Toronto Film Festival 2019: How Sarah Paulson bagged The Goldfinch role

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Toronto Film Festival 2019: How Sarah Paulson bagged The Goldfinch role

Nothing was going to stop Sarah Paulson from bagging a role in the film adaptation of a novel she had so loved.

The US actress appears in The Goldfinch, based on the 2014 Pulitzer-winning novel by Donna Tartt. The movie had its premiere in Toronto on Sunday.

Paulson, who plays Xandra, told BBC News she was “obsessed” with the book, but knew when auditioning she wouldn’t be the director’s first choice.

“I don’t think I was at the top of the ideas that were percolating,” she said.

“I had read it years ago when it first came out. And I just remember saying out loud, ‘If they make a movie of this, I would love to play Xandra’.

“And I was not the choice of [director] John Crowley at the beginning. I think he had a particular image in mind, which is the image you see in the movie, which is not how I [usually] present.”

Xandra could not be further as a character from Marcia Clark, the whip-smart lawyer Paulson played in The People v OJ Simpson, a role that bagged her an Emmy Award for outstanding lead actress in a limited series.

Her character in The Goldfinch is the gum-chewing, scantily-clad, spray-tanned girlfriend of protagonist Theo’s father, but she knew the character was a departure from her usual roles.

“So I hired someone to put a wig on my head, I got a spray tan, I brought cigarettes into my audition, spent an hour in my car screaming to make my voice have a bit of a rasp, because that’s how Donna Tartt describes Xandra’s speaking voice,” Paulson says.

“I did all that and made the tape and I got a call saying, ‘Uh-oh, you did very well’. And they weren’t expecting that. Sometimes I think you have to change your physical appearance… I understand why it was hard for people to make the jump [from playing Marcia Clark].”

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Crowley told BBC News he was “a huge fan” of Paulson. “But when she was mentioned for Xandra I was like ‘really?’ She’s great but I couldn’t quite see that,” he said.

“But boy, is the last laugh on me. She went at it with a great character actor’s eye for detail, a love for the book, and she just colonised that role in a way that was amazing.”

Even when her audition tape was approved by Crowley, however, Paulson’s casting still had to be signed off by the film studio.

“I still had to wait for Warner Brothers. Everybody had to approve everything and I was like, urgh, I just did Ocean’s 8 for them!” she laughs. “I wanted the part so badly and they made me wait it out for so long.”

The finished product premiered at the Toronto International Film Festival. But while it was originally considered a serious awards contender, some critics were not convinced.

“It’s neither a rousing success nor an embarrassing failure, falling somewhere in between, closer to admirable attempt,” wrote Benjamin Lee in The Guardian.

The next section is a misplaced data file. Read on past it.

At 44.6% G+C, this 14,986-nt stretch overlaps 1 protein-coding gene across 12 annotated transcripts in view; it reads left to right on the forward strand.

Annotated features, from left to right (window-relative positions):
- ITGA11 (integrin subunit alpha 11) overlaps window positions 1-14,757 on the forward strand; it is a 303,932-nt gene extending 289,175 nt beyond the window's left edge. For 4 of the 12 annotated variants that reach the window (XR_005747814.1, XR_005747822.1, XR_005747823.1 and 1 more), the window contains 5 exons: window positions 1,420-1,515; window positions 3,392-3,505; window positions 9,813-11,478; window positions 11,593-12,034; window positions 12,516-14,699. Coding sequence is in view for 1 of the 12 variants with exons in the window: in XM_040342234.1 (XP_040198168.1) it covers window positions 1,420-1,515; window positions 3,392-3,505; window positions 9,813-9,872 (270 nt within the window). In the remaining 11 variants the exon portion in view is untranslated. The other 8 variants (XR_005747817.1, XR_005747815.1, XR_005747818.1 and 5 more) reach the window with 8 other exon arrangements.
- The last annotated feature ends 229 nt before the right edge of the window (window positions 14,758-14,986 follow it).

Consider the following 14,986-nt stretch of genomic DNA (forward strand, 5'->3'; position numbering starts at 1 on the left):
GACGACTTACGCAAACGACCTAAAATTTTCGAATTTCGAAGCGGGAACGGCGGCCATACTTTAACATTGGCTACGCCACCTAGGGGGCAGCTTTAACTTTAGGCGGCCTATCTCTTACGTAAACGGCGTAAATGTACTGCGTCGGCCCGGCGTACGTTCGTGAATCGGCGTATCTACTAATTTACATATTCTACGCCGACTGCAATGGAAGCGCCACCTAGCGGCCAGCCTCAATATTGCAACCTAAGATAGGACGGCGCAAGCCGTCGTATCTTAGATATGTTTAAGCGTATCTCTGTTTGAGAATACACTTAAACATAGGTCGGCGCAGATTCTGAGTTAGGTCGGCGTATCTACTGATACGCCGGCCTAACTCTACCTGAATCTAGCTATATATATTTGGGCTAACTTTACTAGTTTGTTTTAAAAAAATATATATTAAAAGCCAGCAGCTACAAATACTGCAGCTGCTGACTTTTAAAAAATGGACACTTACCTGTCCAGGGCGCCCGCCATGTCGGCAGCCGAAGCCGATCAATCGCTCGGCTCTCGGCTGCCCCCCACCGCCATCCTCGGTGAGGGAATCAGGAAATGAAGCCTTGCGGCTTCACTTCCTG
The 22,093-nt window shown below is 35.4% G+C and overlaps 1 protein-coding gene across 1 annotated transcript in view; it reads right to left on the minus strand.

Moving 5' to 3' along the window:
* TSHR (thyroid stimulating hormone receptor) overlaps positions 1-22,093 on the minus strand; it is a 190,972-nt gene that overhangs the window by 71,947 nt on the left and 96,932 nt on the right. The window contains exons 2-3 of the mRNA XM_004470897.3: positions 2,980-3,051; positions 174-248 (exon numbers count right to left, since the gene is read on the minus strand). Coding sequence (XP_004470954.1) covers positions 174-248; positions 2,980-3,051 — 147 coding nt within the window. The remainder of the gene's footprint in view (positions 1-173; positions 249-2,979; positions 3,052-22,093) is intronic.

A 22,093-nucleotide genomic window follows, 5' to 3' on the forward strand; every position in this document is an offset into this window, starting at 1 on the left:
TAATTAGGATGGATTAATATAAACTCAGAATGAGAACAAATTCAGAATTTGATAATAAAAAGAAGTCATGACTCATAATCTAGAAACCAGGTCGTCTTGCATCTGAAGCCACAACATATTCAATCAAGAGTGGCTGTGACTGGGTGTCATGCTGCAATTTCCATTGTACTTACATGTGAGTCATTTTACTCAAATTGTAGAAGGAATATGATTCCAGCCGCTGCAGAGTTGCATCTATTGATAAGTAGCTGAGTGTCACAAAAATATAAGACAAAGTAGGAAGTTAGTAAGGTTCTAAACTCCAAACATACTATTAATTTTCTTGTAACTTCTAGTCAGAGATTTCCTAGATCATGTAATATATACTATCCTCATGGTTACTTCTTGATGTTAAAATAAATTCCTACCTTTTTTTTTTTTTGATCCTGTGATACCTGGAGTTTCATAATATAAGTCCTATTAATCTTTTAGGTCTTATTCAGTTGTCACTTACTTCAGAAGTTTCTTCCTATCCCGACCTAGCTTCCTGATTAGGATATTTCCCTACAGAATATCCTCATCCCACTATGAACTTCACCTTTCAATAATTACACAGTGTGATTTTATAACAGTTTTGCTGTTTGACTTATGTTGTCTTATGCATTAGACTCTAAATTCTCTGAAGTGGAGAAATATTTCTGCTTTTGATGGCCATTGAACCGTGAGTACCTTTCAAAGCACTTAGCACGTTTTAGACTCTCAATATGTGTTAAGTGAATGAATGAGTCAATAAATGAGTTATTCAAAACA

“[The storyline] is like taking a long road trip that reaches a dead end, and as the film starts to wrap up, there’s not enough of a throughline to justify both the film’s mammoth length and its grand sense of self.”

Writing in Collider, Matt Goldberg said: “The Goldfinch is not only a vapid prestige picture; it’s also grotesque. Rather than exploring tragedy and grief in any meaningful or thoughtful way, it offers a vague homily. It seeks to comfort without compassion.”

“A gauzy, bloated slab of Oscar bait” is how the movie was described by Dave Ehrlich in IndieWire.

“The big problem with The Goldfinch – a lifeless film that doesn’t consist of scenes so much as it does an awkward jumble of other, smaller problems stacked on top of each other like kids inside a trench coat – is that it mistakes its source material for a great work of art.

“Crowley’s simple direction flattens the entire story into a styleless mash, while [Peter] Straughan’s nonlinear screenplay knots it into a self-conflicted tangle. The result is a stately, lugubrious mess that feels at odds with such an eccentric adventure.”

Donna Tartt herself took a fairly hands-off approach to the film. Most of the cast members had no contact with her during filming, and nor have they had feedback directly from her.

As the director, Crowley is one of the few who met Tartt – an author who rarely does interviews and doesn’t keep a high profile.

“I met her once,” says Crowley, “which was when I was being interviewed for the job. I had a series of interviews with the producer and Warner Brothers, and the last stage of that was being sent to meet Donna in Charlottesville.

“We had lunch together, which was fantastic. There was already a first draft of the script at this point. I talked about my approach to it as much as one can in an hour, but gave her the essential elements that I felt were important to maintain. And I got back on a plane and by the time I got back to London the next day, it had been announced in the press that I got the thumbs up!

“She was in the middle of writing her next novel, so she wasn’t involved in the practical details, so I didn’t have any contact with her from that point on. She presumably gave me her blessing, and that was the end of that.”


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